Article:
Amazon Elastic Block Store (EBS)
Introduction to Amazon EFS
EFS in Practice
Running Operations with the Snow Family
Storage for SAP on AWS
The course is part of this learning path
In this section of the AWS Certified: SAP on AWS Specialty learning path, we introduce you to the various Storage services currently available in AWS that are relevant to the PAS-C01 exam.
- Identify and describe the various Storage services available in AWS
- Understand how AWS Storage services can assist with large-scale data storage, migration, and transfer both into and out of AWS
- Describe hybrid cloud storage services and on-premises data backup solutions using AWS Storage services
- Identify storage options for SAP workloads on AWS
The AWS Certified: SAP on AWS Specialty certification has been designed for anyone who has experience managing and operating SAP workloads. Ideally you’ll also have some exposure to the design and implementation of SAP workloads on AWS, including migrating these workloads from on-premises environments. Many exam questions will require a solutions architect level of knowledge for many AWS services, including AWS Storage services. All of the AWS Cloud concepts introduced in this course will be explained and reinforced from the ground up.
Hello, and welcome to this lecture, where I will be discussing block storage using Amazon EBS–Elastic Block Storage–for SAP workloads on AWS. By the end of this lecture, you’ll understand how to use Amazon EBS with the EC2 instances that are part of your SAP deployments on AWS, along with the different types of EBS volumes that you can provision and when you should use them.
Amazon EBS provides raw, unformatted block storage volumes, which you can think of as being like traditional disk drives. EBS volumes can range in size from 1 GB all the way up to 16 TB. You can create file systems on top of EBS volumes, and multiple EBS volumes may be attached to a single EC2 instance; however, one EBS volume may only be attached to a single EC2 instance at a time.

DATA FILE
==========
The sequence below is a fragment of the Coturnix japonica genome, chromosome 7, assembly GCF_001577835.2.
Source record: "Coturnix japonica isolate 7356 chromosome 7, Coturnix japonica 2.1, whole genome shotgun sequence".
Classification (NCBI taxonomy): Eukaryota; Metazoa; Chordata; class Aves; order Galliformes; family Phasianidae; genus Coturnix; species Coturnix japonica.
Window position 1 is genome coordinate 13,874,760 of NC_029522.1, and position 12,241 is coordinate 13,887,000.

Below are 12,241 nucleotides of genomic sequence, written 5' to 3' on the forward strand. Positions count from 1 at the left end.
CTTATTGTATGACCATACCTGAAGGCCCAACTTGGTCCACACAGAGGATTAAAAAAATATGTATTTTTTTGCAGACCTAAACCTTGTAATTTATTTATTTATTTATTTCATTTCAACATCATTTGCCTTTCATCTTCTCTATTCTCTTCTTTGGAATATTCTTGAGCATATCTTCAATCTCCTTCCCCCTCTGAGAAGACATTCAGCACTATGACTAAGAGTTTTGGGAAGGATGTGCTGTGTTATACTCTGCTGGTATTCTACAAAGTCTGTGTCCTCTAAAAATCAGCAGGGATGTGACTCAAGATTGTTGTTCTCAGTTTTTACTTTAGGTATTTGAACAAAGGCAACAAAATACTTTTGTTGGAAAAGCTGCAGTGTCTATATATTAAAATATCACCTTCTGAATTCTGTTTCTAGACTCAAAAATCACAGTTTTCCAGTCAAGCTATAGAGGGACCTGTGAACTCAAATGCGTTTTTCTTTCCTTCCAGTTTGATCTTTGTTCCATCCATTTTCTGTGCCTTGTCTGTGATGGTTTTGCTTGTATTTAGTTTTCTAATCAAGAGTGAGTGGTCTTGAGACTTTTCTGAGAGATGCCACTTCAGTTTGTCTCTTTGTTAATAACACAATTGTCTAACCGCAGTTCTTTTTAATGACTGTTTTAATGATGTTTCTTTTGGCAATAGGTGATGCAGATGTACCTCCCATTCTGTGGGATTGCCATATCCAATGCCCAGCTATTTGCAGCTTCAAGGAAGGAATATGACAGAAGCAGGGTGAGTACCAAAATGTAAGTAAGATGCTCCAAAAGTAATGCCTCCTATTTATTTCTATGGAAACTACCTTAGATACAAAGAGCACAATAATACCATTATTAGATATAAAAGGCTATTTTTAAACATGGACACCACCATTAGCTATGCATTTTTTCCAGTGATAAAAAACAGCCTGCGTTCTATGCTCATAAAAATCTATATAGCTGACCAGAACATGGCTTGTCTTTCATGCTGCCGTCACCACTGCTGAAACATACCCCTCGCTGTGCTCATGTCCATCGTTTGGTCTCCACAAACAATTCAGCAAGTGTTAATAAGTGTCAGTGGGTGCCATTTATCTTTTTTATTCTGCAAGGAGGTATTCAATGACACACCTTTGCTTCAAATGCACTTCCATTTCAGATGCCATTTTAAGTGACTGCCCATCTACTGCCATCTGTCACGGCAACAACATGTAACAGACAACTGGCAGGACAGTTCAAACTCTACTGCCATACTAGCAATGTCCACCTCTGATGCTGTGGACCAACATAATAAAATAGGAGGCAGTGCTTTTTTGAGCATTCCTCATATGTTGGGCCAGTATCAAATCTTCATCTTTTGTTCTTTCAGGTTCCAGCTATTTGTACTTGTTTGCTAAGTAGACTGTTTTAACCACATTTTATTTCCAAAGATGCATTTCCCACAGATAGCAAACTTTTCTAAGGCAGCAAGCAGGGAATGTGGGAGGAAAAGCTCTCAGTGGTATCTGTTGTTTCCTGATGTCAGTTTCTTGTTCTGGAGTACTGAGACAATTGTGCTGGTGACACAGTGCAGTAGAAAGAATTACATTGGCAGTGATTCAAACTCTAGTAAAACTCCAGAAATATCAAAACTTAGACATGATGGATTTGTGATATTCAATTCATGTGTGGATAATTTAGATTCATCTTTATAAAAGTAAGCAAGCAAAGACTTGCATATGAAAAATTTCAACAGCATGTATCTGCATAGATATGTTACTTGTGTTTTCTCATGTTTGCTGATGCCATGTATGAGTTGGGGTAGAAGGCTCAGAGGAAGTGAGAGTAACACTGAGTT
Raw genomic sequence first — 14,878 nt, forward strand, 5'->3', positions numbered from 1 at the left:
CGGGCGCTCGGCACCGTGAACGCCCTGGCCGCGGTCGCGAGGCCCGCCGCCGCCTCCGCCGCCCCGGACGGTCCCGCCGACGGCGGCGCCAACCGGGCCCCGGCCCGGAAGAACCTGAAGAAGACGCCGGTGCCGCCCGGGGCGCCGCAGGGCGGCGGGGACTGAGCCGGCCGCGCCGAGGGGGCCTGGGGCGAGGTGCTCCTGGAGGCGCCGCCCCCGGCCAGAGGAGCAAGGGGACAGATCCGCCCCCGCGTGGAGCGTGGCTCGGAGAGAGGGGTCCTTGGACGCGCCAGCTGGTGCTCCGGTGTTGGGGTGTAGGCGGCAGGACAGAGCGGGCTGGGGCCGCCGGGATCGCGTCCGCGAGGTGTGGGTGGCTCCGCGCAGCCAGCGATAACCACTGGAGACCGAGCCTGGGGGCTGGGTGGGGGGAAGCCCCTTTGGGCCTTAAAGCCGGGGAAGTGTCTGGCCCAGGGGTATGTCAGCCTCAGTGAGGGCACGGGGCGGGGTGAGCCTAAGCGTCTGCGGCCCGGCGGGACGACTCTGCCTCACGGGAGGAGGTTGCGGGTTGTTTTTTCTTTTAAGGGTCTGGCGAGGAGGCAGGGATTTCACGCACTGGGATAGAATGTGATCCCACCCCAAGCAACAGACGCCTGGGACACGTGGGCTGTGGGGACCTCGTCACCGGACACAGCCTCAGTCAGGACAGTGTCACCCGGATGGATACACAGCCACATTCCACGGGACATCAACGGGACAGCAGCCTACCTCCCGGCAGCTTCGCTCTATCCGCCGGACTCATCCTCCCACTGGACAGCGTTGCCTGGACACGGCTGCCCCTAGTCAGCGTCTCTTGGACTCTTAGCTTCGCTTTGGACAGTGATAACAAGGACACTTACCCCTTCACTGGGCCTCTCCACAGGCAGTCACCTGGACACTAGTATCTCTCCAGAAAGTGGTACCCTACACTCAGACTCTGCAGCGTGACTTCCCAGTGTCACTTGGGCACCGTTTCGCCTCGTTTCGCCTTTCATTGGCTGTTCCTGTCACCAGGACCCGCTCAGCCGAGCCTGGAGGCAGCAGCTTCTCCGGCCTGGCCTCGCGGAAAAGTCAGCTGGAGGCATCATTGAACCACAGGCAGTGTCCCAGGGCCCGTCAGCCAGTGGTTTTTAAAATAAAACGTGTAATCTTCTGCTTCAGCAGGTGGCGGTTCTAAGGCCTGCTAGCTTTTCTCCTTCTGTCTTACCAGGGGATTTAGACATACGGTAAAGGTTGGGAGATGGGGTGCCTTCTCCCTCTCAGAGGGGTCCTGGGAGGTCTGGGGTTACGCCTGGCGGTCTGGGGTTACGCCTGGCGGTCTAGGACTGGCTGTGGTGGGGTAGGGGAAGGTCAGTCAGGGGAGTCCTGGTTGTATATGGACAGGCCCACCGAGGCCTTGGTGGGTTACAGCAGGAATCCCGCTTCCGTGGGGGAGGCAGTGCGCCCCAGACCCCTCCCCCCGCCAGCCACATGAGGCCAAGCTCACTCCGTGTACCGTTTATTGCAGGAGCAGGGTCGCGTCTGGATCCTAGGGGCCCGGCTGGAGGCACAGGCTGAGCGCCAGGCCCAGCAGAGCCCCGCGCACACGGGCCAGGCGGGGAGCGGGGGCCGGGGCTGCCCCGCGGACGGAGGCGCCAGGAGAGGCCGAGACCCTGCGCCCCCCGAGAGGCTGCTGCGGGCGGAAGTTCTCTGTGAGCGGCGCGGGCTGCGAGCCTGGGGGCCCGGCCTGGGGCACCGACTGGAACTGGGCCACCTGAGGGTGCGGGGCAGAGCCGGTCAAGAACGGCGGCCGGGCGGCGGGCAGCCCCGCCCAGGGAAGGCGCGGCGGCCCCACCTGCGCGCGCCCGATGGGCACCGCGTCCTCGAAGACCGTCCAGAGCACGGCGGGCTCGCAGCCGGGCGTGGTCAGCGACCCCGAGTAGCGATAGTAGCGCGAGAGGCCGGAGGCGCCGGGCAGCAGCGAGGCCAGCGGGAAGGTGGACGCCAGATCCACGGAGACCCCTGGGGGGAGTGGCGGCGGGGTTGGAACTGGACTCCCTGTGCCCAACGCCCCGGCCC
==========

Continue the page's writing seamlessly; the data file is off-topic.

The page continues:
EBS volumes may also be combined in any standard RAID configuration for additional redundancy, as long as the underlying operating system of the EC2 instance supports it. Now it’s worth pointing out that all EBS volumes are already replicated within a single availability zone to protect against the failure of a single underlying disk, giving you five nines, or 99.999% availability, per EBS volume. So again, you’ll be using EBS volumes as storage volumes for the EC2 instances that host your SAP applications and databases, where they can be used to store everything from the data residing in your SAP databases, to transaction and application log files, or even local backups.
Although you’ll also see that Amazon S3 may be better suited for long-term backup storage. Now unlike EC2 Instance Storage which is ephemeral, data stored on EBS volumes persists independently from the lifecycle of the EC2 instance to which it is attached. EBS volumes can also be backed up using snapshots, which are incremental, point-in-time backups that are stored in Amazon S3. You can even use EBS snapshots to create replicas of existing SAP systems for development or testing. And EBS volumes as well as their snapshots may also be encrypted for additional security, with no additional cost or performance impacts.
Now when creating a new EBS volume, one of the first choices you’ll need to make is which volume type to use. So broadly speaking, EBS volume types fall into one of two categories: solid state drives, or SSDs, or magnetic hard disk drives, or HDDs. And these are no different than the SSDs or magnetic disks you might use in your on-premises servers, with the same reliability, cost, and performance tradeoff considerations.
So SSDs are flash storage with no moving parts and because of this, they perform much faster and are much more reliable than traditional magnetic storage. This makes them ideally suited for SAP transactional workloads and instance boot volumes, where read and write speed is most important. Valid use cases for SSDs include file systems for SAP applications, SAP database log and data files, and even SAP local backups. Now we measure the performance of our volumes using units referred to as input/output operations per second, or IOPS. And in AWS, your choices for solid-state storage are the general purpose, or gp2 and gp3 volume types, or the provisioned IOPS, or io1 and io2 volume types.
So both general-purpose and provisioned IOPS SSD storage offer single-digit millisecond latency. But while gp2 and gp3 volumes can offer up to 16,000 IOPS per volume, both the io1 and io2 volume types allow you to scale up to 64,000 IOPS, which may be necessary if your SAP database has sustained I/O-intensive throughput requirements. But as you might expect, this performance will come with a higher cost.